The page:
United States District Court, D. Delaware
SHARLENE M. ERVIN, Plaintiff,
CAROLYN W. COLVIN,  Commissioner of Social Security, Defendant.
REPORT AND RECOMMENDATION
SHERRY R. FALLON, Magistrate Judge.
Pending before the court is a motion for attorney's fees pursuant to the Equal Access to Justice Act ("EAJA"), 28 U.S.C. § 2412(d), filed by plaintiff, Sharlene M. Ervin ("plaintiff'). (D.I. 28) Plaintiff filed her motion following the court's entry of an order granting her request to remand to the Commissioner for further proceedings. (D. I. 26) For the following reasons, I recommend that the court grant plaintiff's motion and award plaintiff attorney's fees in the amount of $7, 827.00.
Plaintiff seeks attorney's fees for 42.6 hours at a rate of $183.75 per hour, totaling $7, 827.00. (D.I. 28 at 1) In support of the motion, plaintiff has submitted an Affidavit of Gary L. Smith ("Affidavit"), her counsel in this matter, setting forth: (1) the dates on which counsel worked on this matter; (2) the activity undertaken on each such date; and (3) the total number of hours expended for the work performed on that date. (D.I. 28, Ex. 1) The Commissioner opposes plaintiff's request, arguing that the government's position was substantially justified. (D.I. 29) The Commissioner does not challenge the amount of the fees requested. ( Id. )
III. LEGAL STANDARD
The EAJA provides that "a prevailing party in a litigation against the government shall be awarded fees and other expenses... incurred by that party... unless the court finds that the position of the United States was substantially justified or that special circumstances make an award unjust.'" Williams v. Astrue, 600 F.3d 299, 301 (3d Cir. 2009) (quoting 28 U.S.C. § 2412(d)(1)(A)). To defeat a prevailing party's application for fees, the government bears the burden of establishing that there is substantial justification for its position by demonstrating "(1) a reasonable basis in truth for the facts alleged; (2) a reasonable basis in law for the theory it propounded; and (3) a reasonable connection between the facts alleged and the legal theory advanced." Id. at 302. The court "must not assume that the government's position was not substantially justified because the government lost on the merits." Kiareldeen v. Ashcroft, 273 F.3d 542, 554 (3d Cir. 2001) (internal quotations and citations omitted).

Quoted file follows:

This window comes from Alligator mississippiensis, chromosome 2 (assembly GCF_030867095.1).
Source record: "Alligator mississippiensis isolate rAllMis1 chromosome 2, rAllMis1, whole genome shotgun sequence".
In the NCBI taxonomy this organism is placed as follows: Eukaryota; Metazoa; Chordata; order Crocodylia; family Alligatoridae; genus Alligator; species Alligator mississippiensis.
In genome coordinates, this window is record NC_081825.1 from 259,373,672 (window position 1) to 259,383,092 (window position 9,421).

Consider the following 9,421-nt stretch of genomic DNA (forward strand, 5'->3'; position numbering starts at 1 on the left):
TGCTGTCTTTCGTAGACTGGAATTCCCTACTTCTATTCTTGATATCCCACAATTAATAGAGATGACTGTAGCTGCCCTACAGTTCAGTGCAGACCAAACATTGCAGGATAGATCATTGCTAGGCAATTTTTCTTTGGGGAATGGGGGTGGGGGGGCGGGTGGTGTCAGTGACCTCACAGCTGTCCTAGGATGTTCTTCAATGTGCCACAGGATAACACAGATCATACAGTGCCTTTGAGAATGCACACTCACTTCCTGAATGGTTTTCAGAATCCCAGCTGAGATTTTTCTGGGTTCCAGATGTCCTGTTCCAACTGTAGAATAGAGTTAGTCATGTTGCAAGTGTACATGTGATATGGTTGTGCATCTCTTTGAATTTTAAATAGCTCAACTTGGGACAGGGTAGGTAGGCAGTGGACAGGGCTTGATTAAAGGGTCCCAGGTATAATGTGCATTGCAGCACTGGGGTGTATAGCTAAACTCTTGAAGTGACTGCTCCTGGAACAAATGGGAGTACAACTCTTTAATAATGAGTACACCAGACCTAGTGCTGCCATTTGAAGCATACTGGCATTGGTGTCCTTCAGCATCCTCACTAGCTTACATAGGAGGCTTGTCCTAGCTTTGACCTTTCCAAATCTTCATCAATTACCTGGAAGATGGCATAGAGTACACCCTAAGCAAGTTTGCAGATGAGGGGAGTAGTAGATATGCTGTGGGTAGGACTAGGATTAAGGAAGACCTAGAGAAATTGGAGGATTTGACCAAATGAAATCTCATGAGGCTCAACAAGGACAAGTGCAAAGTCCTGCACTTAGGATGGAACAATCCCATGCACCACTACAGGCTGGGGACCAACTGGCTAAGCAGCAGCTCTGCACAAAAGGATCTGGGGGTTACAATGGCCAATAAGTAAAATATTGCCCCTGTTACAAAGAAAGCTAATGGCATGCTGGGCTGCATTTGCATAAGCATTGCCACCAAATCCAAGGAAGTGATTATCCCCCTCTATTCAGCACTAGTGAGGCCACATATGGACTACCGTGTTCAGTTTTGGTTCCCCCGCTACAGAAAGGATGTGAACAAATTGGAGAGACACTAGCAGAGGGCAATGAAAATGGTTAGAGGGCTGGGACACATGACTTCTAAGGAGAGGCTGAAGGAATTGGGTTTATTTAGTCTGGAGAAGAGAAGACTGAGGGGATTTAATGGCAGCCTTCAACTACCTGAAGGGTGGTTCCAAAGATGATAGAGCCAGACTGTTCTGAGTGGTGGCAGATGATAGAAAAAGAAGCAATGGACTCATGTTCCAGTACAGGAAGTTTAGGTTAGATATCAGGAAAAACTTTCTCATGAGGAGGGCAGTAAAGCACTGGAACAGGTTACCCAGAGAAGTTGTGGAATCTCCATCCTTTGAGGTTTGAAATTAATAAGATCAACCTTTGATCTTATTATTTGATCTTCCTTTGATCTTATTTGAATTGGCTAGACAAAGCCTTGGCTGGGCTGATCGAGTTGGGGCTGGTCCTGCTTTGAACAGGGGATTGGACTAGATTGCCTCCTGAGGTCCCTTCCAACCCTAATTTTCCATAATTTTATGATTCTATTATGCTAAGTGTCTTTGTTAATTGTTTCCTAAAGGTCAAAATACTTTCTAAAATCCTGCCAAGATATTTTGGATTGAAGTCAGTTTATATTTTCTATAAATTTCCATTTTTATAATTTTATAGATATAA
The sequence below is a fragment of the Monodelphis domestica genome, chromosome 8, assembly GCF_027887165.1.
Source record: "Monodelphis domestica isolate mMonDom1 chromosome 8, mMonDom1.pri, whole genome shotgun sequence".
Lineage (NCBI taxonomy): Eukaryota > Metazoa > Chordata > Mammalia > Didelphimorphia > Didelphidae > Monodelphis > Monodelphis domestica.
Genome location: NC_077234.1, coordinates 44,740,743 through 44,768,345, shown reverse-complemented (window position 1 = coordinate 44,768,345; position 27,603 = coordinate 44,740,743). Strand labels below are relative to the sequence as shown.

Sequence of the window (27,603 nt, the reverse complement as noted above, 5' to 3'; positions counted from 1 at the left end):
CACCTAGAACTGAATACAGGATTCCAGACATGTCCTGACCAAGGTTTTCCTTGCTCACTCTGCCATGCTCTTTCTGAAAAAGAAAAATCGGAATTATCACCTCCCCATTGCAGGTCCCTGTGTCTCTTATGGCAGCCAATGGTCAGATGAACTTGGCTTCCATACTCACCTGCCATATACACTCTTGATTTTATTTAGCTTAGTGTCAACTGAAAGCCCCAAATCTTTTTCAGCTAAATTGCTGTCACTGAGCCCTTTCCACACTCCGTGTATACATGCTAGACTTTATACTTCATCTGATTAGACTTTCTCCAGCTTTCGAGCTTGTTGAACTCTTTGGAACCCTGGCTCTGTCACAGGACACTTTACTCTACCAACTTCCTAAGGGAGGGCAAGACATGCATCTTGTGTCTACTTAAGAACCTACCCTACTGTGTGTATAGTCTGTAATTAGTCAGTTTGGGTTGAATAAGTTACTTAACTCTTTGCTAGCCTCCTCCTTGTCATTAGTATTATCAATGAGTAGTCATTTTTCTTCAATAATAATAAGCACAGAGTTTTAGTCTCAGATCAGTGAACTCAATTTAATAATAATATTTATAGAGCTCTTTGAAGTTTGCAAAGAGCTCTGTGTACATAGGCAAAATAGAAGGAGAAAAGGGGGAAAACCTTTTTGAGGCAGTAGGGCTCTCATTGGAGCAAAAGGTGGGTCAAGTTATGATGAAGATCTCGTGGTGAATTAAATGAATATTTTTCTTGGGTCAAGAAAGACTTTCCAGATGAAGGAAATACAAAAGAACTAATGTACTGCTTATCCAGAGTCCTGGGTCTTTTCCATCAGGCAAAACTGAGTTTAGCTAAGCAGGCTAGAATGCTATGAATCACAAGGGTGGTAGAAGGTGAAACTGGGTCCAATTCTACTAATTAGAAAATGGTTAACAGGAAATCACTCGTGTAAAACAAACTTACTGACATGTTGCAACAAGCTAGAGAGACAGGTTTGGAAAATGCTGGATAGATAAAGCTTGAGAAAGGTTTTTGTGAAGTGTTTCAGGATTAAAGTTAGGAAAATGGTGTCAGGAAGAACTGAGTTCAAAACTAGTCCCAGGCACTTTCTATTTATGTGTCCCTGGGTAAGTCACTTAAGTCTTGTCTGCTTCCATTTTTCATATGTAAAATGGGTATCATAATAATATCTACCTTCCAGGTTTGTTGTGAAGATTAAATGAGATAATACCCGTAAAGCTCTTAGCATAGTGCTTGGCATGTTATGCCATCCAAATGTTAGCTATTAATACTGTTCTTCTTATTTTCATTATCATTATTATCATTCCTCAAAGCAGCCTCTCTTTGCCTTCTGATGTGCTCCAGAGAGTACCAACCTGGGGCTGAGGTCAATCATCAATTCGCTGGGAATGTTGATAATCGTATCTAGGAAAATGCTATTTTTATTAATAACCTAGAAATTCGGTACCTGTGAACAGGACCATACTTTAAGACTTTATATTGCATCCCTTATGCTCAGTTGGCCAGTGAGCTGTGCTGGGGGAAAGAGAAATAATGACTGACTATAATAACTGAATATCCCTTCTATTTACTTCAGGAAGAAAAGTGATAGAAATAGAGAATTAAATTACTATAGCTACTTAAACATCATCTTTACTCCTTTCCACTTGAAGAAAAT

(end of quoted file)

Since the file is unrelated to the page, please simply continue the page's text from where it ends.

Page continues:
The court must first determine if plaintiff is the "prevailing party." See 28 U.S.C. § 2412(d)(1)(A). The parties do not dispute that plaintiff is the prevailing party. On September 30, 2013, the court entered an order remanding plaintiff's application for further administrative proceedings. (D.I. 26) Plaintiff is therefore a prevailing party within the meaning of the EAJA. See Shalala v. Schaefer, 509 U.S. 292, 302-03 (1993).